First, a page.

How to Select and Match Subs and Bass Amps


Guitar Amp Settings Presets (and why you should ignore them)

One reason why I created this guide is that I saw how many websites list different guitar amp settings or presets. You will see a lot of websites list guitar amp presets like:

METAL: Drive 10, Bass 10, Mid 1, Treble 7, Vol 8

BLUES: Drive 3, Bass 2, Mid 5, Treble 2, Vol 6

ROCK: Drive 7, Bass 5, Mid 7, Treble 7, Vol 7

The major problem with guitar amp presets is that every guitar amp is different so the presets are useless. If you lined up 10 different guitar amps and set them all with the exact same preset, each one would still sound completely different.

Read the comments on those websites and you will see countless people complaining that they followed the advice and it didn’t give them the tone they wanted.

Even if you have the same amp as the person making the recommendations, your guitar and pedals will change your results.

The goal of this guide is to teach you to use your ears and figure out the right preset for any situation on your own. If you follow the advice in this guide you will never need to look up another guitar amp settings preset again.

The main lesson here is that guitar amp settings presets don’t teach you how to use your guitar amp or how to dial in good tones.


Does more watt mean more bass?

More bass does not necessarily mean better bass. The power is determined by the wattage of the subwoofer in question, where a higher wattage demonstrates a more powerful subwoofer. … Wattage is a rough indicator of how powerful a subwoofer can be, not how it should be played!

3. You dont have either and are looking to get both a sub and amp

For this one you will simply combine steps 1 and 2 from above, but this can be tricky since there are endless possibilities. You may have a certain budget you are shooting for, or you may have a certain brand you definitely want or don’t want to go with. The best thing to do in this situation is listen to other people’s setups and find one that is right for you and go with a similar setup.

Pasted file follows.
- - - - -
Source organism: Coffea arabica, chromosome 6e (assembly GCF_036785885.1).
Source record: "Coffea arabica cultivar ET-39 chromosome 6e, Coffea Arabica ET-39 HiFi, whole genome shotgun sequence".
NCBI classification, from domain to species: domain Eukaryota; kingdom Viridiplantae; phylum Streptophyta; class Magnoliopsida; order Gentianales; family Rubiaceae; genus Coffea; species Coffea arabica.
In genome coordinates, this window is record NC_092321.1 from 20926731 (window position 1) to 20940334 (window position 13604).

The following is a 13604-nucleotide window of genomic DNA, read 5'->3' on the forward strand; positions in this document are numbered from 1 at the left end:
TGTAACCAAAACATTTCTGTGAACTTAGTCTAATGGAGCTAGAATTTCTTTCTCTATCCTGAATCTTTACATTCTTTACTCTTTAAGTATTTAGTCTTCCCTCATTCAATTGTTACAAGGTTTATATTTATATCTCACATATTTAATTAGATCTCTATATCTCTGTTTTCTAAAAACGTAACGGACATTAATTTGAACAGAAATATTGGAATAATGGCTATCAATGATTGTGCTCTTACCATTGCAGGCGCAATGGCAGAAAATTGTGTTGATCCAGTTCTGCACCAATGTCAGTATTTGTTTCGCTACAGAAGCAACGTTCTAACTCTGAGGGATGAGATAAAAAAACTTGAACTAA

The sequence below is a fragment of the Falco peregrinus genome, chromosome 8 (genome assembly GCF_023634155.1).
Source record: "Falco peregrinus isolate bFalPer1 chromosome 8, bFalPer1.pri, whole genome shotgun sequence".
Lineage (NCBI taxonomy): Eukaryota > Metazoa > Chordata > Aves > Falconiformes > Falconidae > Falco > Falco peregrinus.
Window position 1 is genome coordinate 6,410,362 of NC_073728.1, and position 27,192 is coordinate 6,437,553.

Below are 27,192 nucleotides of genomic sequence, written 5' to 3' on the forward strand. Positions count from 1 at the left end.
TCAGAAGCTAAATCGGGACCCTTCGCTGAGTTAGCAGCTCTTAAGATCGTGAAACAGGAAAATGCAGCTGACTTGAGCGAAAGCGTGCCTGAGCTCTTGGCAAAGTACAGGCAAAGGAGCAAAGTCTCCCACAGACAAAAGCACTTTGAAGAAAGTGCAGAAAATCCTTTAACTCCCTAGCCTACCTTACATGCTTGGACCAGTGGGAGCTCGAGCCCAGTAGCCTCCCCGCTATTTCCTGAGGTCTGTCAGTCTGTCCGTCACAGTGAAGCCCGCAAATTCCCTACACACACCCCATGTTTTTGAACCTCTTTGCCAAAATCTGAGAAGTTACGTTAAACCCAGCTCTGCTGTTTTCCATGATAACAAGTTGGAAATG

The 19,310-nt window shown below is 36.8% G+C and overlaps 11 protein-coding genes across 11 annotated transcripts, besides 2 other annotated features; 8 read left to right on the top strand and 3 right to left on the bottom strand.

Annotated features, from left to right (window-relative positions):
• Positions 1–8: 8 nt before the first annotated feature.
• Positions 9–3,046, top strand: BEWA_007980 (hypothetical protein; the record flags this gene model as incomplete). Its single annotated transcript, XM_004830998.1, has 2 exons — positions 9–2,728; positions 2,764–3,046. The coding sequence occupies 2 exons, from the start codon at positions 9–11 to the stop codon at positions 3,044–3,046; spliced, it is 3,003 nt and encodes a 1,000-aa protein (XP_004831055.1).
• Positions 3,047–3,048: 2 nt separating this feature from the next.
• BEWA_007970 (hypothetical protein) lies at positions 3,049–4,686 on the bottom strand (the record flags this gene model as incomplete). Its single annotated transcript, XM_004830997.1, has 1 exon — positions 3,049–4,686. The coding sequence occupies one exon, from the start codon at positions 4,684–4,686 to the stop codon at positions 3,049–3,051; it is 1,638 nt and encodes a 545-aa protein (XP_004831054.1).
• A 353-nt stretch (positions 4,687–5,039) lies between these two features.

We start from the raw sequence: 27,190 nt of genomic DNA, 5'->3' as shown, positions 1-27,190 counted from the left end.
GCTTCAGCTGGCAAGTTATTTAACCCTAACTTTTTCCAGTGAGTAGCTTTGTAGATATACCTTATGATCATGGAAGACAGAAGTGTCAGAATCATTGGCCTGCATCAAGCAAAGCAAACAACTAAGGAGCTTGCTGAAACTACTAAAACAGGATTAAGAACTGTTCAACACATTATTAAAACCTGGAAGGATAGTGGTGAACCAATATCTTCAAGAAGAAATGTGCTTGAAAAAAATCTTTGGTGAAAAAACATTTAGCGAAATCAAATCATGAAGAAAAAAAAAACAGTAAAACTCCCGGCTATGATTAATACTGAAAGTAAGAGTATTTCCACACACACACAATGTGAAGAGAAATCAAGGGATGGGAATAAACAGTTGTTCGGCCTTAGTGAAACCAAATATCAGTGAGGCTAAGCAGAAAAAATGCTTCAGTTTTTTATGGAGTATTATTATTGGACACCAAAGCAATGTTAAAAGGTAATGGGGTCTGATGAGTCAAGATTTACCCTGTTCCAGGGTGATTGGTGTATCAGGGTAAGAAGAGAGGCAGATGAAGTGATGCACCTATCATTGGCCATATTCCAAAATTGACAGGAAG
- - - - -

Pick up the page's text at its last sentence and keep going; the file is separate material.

You could also just randomly pick something. Say there is a nice name brand sub or amp on sale, so you get it. Then just go to the section above to find out how to pick the other.

Maybe you think a certain power range sounds good, so you randomly pick 500 watts RMS. Then go find a good 500 watt sub and 500 watt amp.

Once again, there are endless possibilities here, so it is best to read the above sections to get the gist of it.

Who Needs a Subwoofer Amplifier?

The short answer is that everyone who wants a subwoofer in their car also needs a subwoofer amplifier. As to whether you need a separate amp for your subwoofer, that depends on the hardware you have and the car audio system that you’re trying to build.

Since everyone wants something a little different from their car audio system, there aren't any wrong answers, but there is a best answer for your situation.

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How To Get The Best Match For Your Speakers or Amplifier

Do you want to know what the most common email we get it? It’s an email that goes “I have X speakers – what’s the best/most perfect amp match for them?” There are some days when we literally get five to ten of these. We’ll tell you like we tell them: there is no one answer. Because here’s the thing about matching speakers and amps. There are thousands and thousands of different products out there. We cannot possibly test them all, so even if we were to name what we thought was a perfect match, there might be one that we haven’t discovered yet. The guiding principle here is very simple: don’t worry too much about it.

No, seriously: it’s not worth your time. As long as you buy a good pair of speakers, and a good amplifier, and make sure that their wattage and impedance ranges are matched as in the example above, you’re going to get good sound. Modern equipment is very forgiving and most of it is very well built. It’s more about finding a sound that you like, rather than finding equipment that matches perfectly. Finding that sound is kind of up to you!

OK – there are some ways in which you can streamline this process. Buying an amplifier and speakers from the same company is usually a good start, as the hard work of making them play nice together most likely has been done for you.

But do you want to know what will make a much bigger difference? Your listening environment. Too often people don’t account for the impact their room will have on their setup, and we don’t want you to do that. So, let’s put these factors into practice.

A large room could require larger speakers or more

A large room could require larger speakers or more powerful amps than you anticipated getting. Where the speakers will be located, as well as where you’ll be seated, are big considerations. Keep in mind that you’ll sacrifice sound quality if your speakers and listening position aren’t planned correctly. We generally recommend spacing speakers one-and-a-half times as far away from you as from each other, angled slightly inward, at the same height, and with the tweeters as even with your ears as possible. And always avoid obstructing your speakers with furniture and placing them in corners or too close to walls (unless the speaker manufacturer advises otherwise).